QDRO in Divorce: What is a QDRO Form and Why Do You Need One? (Recommended)

QDRO stands for Qualified Domestic Relations Order, which is a court-ordered document used to split certain types of retirement plans during divorce. It is essential that you know the details of what a QDRO covers, because it is not necessarily a given in every divorce.

When Do You Need a QDRO?

First, you need to establish whether or not you are entitled to a share of your spouse’s pension or retirement accounts. From there, you need to know the specifics about these accounts. For example, you will need a QDRO if you are trying to divide a 401(k), 403(b), or pension plan. You will also need this order for any other type of employer-sponsored retirement plan, including civil service plans or IRAs (federal and state).

Individuals with income exclusions can apply for QDROs as well. The most notable examples are government and military pensions.

The spouse who owns the plan is called the “participant.” Meanwhile, the non-employee spouse is called the “alternate payee.” The QDRO form tells the sponsor of the retirement plan (sometimes referred to as a “plan administrator”) how to divide the plan if a divorce occurs. Without a QDRO, the alternate payee cannot legally access the funds in a retirement plan.

A QDRO is necessary if you were awarded a share in your spouse’s retirement or pension funds during the divorce proceeding through settlement or litigation. It is the only effective way to notify a plan administrator, and ensure that you receive the funds.

In the event that a spouse does not (or cannot) pay child or spousal support as dictated in the divorce decree, a QDRO can also be used to pull money from retirement accounts, in order to cover these expenses. This situation is much trickier than usual, so you should be certain to understand the tax implications. In spousal support, the recipient assumes tax liability, but child support is the opposite.

At some point, individuals will be faced with deciding whether or not a QDRO is truly a worthwhile pursuit. Is the cost of drafting and filing this order worth the amount of money at stake? Small account balances generally are not worth the headache involved. More convenient arrangements may be made, including transferring funds to an IRA for the alternate payee. You can also make some other form of a lump-sum payment.

A QDRO Form Must Contain Certain Information

QDROs are complex, since every retirement plan has different rules and procedures. However, there are four key areas that every QDRO requires:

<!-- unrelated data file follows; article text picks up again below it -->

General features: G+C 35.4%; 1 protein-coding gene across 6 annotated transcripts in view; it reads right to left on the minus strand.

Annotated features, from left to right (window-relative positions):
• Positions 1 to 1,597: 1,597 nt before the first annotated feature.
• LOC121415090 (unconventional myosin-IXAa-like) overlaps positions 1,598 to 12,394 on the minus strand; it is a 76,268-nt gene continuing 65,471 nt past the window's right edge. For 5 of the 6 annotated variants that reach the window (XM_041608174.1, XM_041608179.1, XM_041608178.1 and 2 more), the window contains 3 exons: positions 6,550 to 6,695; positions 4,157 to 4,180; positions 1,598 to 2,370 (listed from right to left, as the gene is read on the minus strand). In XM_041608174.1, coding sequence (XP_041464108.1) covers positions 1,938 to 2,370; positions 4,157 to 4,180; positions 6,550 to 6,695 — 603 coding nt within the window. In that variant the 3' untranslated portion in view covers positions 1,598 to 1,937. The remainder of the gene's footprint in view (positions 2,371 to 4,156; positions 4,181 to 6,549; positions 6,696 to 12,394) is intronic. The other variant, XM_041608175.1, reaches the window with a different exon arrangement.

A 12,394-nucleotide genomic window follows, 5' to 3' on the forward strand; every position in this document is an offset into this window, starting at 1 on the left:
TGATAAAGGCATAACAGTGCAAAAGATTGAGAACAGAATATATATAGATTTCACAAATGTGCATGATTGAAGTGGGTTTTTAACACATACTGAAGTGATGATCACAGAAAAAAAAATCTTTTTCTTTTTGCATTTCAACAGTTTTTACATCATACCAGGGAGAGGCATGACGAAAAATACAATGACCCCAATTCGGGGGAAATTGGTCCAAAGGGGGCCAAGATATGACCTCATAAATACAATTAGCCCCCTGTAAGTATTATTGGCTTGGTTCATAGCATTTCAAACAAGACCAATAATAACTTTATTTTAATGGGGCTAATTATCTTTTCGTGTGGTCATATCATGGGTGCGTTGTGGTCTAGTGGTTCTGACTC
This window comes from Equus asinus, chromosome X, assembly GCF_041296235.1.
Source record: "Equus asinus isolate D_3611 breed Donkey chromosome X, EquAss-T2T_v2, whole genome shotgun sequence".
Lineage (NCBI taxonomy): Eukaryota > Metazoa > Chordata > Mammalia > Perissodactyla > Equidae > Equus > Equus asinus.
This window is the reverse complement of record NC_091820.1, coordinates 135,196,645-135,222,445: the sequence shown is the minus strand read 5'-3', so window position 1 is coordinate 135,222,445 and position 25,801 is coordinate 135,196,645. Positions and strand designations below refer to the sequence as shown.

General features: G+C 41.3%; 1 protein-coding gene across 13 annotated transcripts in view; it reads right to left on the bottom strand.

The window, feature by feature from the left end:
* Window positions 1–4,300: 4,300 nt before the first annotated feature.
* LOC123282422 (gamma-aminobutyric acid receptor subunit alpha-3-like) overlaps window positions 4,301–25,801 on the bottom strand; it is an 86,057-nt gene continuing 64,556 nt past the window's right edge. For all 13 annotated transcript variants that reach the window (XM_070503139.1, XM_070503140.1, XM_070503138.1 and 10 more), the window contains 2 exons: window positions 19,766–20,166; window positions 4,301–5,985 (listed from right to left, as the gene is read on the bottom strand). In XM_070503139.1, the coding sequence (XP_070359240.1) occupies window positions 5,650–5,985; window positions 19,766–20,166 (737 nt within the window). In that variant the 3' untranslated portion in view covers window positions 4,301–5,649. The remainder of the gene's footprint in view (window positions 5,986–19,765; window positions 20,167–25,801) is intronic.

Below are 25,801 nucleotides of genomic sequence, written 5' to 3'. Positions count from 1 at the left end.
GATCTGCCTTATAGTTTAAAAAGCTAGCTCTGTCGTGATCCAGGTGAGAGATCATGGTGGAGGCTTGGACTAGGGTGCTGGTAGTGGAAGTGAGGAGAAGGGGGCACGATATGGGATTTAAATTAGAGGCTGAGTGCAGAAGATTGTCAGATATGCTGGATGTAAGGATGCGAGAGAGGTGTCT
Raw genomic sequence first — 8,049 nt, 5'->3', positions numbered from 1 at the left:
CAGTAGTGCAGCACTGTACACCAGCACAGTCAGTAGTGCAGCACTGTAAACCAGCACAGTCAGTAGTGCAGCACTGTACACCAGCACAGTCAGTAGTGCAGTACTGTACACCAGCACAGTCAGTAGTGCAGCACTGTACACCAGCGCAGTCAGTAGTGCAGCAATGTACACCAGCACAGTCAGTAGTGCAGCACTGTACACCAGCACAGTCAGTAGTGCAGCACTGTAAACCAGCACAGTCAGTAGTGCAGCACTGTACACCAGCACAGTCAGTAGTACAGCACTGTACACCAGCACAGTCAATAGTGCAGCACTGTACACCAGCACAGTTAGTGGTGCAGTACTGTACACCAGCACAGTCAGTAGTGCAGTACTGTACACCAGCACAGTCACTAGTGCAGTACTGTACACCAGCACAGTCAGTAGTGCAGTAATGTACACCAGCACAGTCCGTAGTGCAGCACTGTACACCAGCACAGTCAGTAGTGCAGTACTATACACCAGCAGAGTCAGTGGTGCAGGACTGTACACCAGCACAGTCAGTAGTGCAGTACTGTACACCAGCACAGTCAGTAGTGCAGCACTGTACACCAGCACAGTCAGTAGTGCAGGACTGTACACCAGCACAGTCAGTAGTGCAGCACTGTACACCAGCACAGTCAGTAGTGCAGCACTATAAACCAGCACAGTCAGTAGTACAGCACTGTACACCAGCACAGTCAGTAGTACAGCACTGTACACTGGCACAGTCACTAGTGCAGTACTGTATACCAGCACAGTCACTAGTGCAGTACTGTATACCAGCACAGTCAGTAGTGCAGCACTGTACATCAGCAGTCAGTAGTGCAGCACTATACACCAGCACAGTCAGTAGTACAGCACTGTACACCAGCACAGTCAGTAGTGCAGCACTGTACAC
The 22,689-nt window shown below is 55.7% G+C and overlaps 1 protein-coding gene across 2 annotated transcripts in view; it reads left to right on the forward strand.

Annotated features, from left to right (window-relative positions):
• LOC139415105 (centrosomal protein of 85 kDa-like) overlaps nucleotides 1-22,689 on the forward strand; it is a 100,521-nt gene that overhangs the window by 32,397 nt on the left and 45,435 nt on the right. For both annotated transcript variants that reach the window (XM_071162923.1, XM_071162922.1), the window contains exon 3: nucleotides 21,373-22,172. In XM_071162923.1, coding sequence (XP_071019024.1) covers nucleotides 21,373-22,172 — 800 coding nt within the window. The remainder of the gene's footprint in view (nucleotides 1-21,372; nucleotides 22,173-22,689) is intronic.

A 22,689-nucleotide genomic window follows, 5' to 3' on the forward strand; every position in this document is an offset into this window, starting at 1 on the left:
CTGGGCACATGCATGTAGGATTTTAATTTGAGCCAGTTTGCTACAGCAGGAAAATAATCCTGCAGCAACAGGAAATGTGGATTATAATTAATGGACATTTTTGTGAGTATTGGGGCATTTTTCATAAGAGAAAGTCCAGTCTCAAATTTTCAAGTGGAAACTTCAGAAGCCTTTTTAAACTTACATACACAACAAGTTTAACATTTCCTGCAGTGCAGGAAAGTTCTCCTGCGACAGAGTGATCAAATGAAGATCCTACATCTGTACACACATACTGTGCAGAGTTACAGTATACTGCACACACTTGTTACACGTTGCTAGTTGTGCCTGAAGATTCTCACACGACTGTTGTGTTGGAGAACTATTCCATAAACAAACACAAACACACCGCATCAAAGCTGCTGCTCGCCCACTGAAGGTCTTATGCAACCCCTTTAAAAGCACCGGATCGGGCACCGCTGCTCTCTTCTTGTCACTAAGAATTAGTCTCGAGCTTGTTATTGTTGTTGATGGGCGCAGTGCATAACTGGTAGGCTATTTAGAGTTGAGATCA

1) Name, Social Security Number, and Current Address of the Participant (plan owner) and the Alternate Payee (non-employee spouse)

2) Exact name of the plan that is being divided

3) The way that the benefits will be divided

At its core, the items seem straightforward, but there are a lot of nuances involved.

How Long Does a QDRO Take?

Obtaining a QDRO can be quite time-consuming, so be certain to understand each of the basic steps prior to beginning. The first stage may be relatively easy. You will gather all of the information that is necessary for the order, including:

  • The name of the plan
  • The name of the plan administrator
  • A copy of the summary of the plan
  • Their QDRO procedures

Each plan administrator will have a different way of going about a QDRO.

Next, you will hire a QDRO company or attorney to draft your paperwork. Most situations will require you to submit the draft to the plan administrator for preapproval. The plan administrator will review it, and request any necessary changes. Note that government and military pensions do not usually follow this step.

Preapproval is desirable, because it often speeds up the process of receiving final approval. Once the order makes it through the court system and receives the judge’s endorsement, it is far more likely that the plan administrator will have no issues.

After preapproval, all parties will need to sign the preapproved QDRO, including your spouse. A spouse may refuse to sign the order, but you can file a motion with the court to maneuver around this obstacle.

Finally, a judge will approve the final QDRO, and file it with the court system. Your QDRO company or attorney will need to send an official copy to the plan administrator, in order for you to receive the funds.

From start to finish, this process typically lasts anywhere from two to six months. Depending on the specifics of your order, some companies will take significantly less time.

How Much Does a QDRO Cost?

A QDRO costs around $400-$1,000, depending on the state you live in and the QDRO attorney you use to draft the plan. Also know that plan sponsors may charge a fee for dividing the QDRO, which can range from $300 to $1,200. The price depends largely on the specific account and plan administrator, including the simplicity of the process for your QDRO company or attorney.

Common QDRO Mistakes

1) Not specifying plan names, types, and dates

Within settlement agreements, common mistakes involve forgetting specifics, and being too erroneous while drafting up the QDRO. If you simply refer to a vague “retirement account” and an unspecified “lump sum,” you will leave too much room for interpretation. So one spouse could argue that the sole intent of the QDRO was to split your 401K account—not your pension plan.

The order should also set a clear date for dividing each account. It is critical to be as clear as possible, so that neither party can argue about the intention later.

2) Attempting to divide an indivisible plan

Specifying the plan type is also a crucial component of determining whether a plan can be divided. Too often, QDROs are drafted that attempt to divvy up a plan that is indivisible. The only plans that fall under the Employee Retirement Income Security Act (ERISA) of 1974 qualify. And all retirement benefits are not required to follow these guidelines.